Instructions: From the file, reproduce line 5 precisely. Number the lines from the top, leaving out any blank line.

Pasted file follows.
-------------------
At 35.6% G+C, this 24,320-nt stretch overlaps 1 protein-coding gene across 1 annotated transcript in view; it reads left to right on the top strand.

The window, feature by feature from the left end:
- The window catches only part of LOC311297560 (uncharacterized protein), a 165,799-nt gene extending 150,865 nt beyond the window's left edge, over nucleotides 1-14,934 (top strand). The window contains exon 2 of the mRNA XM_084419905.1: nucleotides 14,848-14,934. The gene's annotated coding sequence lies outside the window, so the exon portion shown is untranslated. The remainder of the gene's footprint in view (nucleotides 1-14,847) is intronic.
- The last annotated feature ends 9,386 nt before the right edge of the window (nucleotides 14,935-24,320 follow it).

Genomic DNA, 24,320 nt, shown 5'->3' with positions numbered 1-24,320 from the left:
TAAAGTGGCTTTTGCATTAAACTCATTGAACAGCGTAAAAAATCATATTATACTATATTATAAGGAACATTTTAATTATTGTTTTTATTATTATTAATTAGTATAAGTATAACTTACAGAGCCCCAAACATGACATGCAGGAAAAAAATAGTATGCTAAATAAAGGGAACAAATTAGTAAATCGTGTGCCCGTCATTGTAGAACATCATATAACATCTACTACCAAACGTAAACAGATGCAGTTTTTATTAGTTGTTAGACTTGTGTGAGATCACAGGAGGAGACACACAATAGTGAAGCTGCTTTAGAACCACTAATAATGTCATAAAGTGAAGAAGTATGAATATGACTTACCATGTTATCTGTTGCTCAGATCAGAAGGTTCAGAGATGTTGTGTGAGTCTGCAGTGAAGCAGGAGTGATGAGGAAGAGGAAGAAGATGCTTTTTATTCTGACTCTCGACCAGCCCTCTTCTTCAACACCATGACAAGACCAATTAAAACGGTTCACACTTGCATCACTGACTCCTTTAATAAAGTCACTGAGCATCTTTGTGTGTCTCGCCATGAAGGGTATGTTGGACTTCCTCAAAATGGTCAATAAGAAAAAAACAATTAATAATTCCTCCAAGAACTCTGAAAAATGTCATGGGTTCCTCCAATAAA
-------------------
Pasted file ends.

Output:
Genomic DNA, 24,320 nt, shown 5'->3' with positions numbered 1-24,320 from the left: